2015-A-Year-of-Reading-and-WritingIn the past couple of years, at the end of each year, I’ve taken some time to look at the best things I’ve read and written through that year and how/if any of it has changed me as a person, reader, and writer. Inevitably, interesting patterns emerge in this kind of retrospective analysis. Just as importantly, gaps also emerge that show me, sometimes, how my reading and/or writing aren’t in sync with my personal and/or professional priorities, therefore calling for a bandwidth realignment.

Let me start by sharing some of the thought-provoking articles I came across this year. The main aspect that stood out was that I read far fewer business and science/technology articles this year than ever before. Understandably so, as my focus in 2015 has been on certain personal literary writing projects. Still, this lack of balance is bothersome and I will definitely be looking to remedy it in 2016. Also, I intend to keep better logs because I’m sure I’ve missed a few good ones below.

So, here are my best online reads from this year. Topics range from gender equality to election politics to financial crises to, yes, the meaning (and anti-meaning) of life.


Gender equality and feminism came to the forefront this year because of greater amplification through social media. These are not new issues, of course, but how they’ve been given voice, in more compelling and urgent ways, has made me pay more attention.

Earlier this year, Harvard University did a series of interviews called the “Experience Series“, where they talked with certain faculty members on what made them teachers and scholars and covered their personal and professional journeys. The entire set is well worth reading. The ones that stood out for me were the ladies: Martha Minow, Dean of Harvard Law School; Sara Lawrence-Lightfoot, Emily Hargroves Fisher Endowed Chair; Melissa Franklin, the first woman to earn tenure in Harvard’s Physics Department and part of teams that discovered two elementary particles: the top quark at Fermilab and the Higgs boson at CERN.

About three years ago, Anne-Marie Slaughter, who worked in the Hillary Clinton State Department as the first woman director of Policy Planning, wrote a contentious essay titled ‘Why Women Still Can’t Have It All‘. In 2015, she put out a new book, just as controversial, called ‘Unfinished Business‘. And, this essay, by her husband, ‘Fathers Who Serve as the Primary Parent‘ was a terrific read. Years ago, I ended a long-term relationship because my partner wanted kids but didn’t want to share the responsibility equally to raise them. My career would have had to take a complete backseat to his if we’d decided to have children together. Unable/unwilling to accept that, I chose my career because I had invested so much in it and I wanted to achieve much more. It was one of the most painful, guilt-ridden decisions of my life. I don’t regret it now.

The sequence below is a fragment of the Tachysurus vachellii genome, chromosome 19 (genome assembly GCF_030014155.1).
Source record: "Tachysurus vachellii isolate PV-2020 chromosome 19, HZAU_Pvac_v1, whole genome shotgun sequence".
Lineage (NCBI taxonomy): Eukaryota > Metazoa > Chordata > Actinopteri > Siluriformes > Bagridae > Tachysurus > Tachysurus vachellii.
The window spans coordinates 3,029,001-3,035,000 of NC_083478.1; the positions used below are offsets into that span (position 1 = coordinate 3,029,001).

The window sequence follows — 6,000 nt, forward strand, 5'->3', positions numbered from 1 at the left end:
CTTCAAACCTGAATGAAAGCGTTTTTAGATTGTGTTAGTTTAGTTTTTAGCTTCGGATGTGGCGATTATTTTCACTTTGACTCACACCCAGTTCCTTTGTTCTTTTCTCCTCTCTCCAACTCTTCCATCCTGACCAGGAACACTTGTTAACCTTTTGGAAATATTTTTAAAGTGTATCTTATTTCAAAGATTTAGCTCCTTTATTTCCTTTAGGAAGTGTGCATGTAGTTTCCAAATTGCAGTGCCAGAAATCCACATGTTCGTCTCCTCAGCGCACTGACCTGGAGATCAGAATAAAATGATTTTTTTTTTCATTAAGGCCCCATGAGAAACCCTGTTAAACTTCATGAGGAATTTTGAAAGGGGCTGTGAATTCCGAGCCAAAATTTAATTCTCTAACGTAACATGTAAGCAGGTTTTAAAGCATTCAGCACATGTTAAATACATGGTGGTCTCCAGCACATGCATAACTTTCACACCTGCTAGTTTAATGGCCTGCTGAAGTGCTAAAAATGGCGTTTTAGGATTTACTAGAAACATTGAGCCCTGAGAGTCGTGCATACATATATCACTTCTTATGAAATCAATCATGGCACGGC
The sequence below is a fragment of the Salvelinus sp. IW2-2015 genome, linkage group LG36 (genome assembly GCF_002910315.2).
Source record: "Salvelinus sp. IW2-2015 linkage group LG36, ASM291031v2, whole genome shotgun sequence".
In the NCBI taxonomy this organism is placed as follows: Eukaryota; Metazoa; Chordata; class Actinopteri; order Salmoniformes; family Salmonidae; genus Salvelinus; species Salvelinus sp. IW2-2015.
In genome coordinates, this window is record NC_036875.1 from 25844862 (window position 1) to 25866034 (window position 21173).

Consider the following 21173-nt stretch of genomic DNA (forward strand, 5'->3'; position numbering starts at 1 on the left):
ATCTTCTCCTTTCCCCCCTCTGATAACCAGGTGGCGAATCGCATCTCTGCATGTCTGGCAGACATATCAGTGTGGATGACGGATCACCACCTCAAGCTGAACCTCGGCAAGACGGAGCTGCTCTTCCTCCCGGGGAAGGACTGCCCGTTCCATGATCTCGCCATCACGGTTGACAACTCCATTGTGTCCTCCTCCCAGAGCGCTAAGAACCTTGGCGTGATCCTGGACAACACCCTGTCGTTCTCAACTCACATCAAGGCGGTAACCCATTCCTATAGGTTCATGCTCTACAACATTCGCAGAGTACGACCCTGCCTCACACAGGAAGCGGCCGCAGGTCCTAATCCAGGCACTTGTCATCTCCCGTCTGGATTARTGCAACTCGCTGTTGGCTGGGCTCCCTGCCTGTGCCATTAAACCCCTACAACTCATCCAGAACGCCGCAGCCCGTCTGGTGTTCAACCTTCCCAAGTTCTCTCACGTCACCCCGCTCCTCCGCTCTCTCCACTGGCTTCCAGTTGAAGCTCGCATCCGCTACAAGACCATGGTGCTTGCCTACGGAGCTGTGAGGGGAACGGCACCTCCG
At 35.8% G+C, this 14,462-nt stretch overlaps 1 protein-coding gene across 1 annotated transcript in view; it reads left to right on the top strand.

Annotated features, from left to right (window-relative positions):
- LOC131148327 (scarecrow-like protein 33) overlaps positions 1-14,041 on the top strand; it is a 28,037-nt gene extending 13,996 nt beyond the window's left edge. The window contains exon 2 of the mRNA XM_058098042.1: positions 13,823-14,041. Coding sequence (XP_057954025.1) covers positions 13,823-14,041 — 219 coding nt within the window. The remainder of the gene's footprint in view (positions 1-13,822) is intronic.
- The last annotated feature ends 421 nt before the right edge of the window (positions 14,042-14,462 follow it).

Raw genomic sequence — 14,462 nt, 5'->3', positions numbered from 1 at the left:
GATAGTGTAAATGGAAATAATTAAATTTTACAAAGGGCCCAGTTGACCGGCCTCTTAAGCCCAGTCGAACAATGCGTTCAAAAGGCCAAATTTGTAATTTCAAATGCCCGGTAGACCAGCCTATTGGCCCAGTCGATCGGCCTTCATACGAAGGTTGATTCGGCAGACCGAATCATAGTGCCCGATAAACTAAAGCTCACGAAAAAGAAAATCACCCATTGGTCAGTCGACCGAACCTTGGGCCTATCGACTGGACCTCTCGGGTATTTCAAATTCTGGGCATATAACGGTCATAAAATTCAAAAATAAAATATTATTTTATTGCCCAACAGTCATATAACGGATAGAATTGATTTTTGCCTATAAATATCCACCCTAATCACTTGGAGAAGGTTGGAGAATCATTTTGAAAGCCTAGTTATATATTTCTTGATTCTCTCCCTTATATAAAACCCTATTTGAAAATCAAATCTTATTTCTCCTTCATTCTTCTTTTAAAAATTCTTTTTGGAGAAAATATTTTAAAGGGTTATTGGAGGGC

And, guess what? There are many more like me out there — men and women — in every walk of life. Still, childless/single people, especially women, get a bad rap. No, we don’t hold the monopoly on being selfish — see Meghan Daum’s ‘Selfish, Shallow, and Self-Absorbed: Sixteen Writers on the Decision Not to Have Kids‘ and read some excellent excerpts here. And, no, we don’t hate kids — see Liz Plank’s brilliant video on ‘The Truth About Women Who Don’t Have Kids‘. And, yes, single people can be happy too, even though, as with almost all choices in life, singlehood has its price.

Back to the topic of work and life balance, one of the biggest hurdles women face is workplace bias. When a VC firm executive gave an interview recently about how it was hard to find talented women in tech, he raised hackles everywhere. It wasn’t simply a matter of tone-deafness, as Jess Nordell wrote in this excellent article:

The problem is that the idea that women are not as good is so deeply embedded in the mind of so many people in positions of power, that it is not even recognized. It’s a belief system that leads one to automatically and without awareness, connect “women” with “lower standards” and “woman as good as a man” with “the exception.”

Related to these gender prejudices is the issue of how women’s history has been systematically erased over centuries. BBC Two did a terrific mini-series with Dr Amanda Foreman on ‘The Ascent of Woman‘ to uncover some of these history-making women that we don’t know much about. She’s working on a book, which I am looking forward to.

And, finally, to end on a slightly lighter note, this funny-but-true piece by Homa Mojtabai for McSweeney’s covers the typical BS that women are still hearing in workplaces everywhere, even in 2015. Let’s hope that 2016 brings a change to this tired old script.